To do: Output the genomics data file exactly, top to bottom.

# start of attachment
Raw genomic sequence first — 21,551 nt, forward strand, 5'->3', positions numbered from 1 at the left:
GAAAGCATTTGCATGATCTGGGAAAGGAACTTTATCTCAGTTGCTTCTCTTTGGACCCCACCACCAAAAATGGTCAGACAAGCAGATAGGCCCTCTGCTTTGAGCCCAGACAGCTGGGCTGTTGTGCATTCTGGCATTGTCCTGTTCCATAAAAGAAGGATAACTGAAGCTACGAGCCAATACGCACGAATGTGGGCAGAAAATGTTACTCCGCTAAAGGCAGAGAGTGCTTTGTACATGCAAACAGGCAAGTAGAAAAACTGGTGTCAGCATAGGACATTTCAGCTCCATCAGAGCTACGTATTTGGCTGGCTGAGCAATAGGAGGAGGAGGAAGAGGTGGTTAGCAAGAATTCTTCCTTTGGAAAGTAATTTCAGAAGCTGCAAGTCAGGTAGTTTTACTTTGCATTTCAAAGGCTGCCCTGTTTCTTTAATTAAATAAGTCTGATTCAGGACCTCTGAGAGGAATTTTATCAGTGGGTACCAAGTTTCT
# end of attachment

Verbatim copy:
Raw genomic sequence first — 21,551 nt, forward strand, 5'->3', positions numbered from 1 at the left:
GAAAGCATTTGCATGATCTGGGAAAGGAACTTTATCTCAGTTGCTTCTCTTTGGACCCCACCACCAAAAATGGTCAGACAAGCAGATAGGCCCTCTGCTTTGAGCCCAGACAGCTGGGCTGTTGTGCATTCTGGCATTGTCCTGTTCCATAAAAGAAGGATAACTGAAGCTACGAGCCAATACGCACGAATGTGGGCAGAAAATGTTACTCCGCTAAAGGCAGAGAGTGCTTTGTACATGCAAACAGGCAAGTAGAAAAACTGGTGTCAGCATAGGACATTTCAGCTCCATCAGAGCTACGTATTTGGCTGGCTGAGCAATAGGAGGAGGAGGAAGAGGTGGTTAGCAAGAATTCTTCCTTTGGAAAGTAATTTCAGAAGCTGCAAGTCAGGTAGTTTTACTTTGCATTTCAAAGGCTGCCCTGTTTCTTTAATTAAATAAGTCTGATTCAGGACCTCTGAGAGGAATTTTATCAGTGGGTACCAAGTTTCT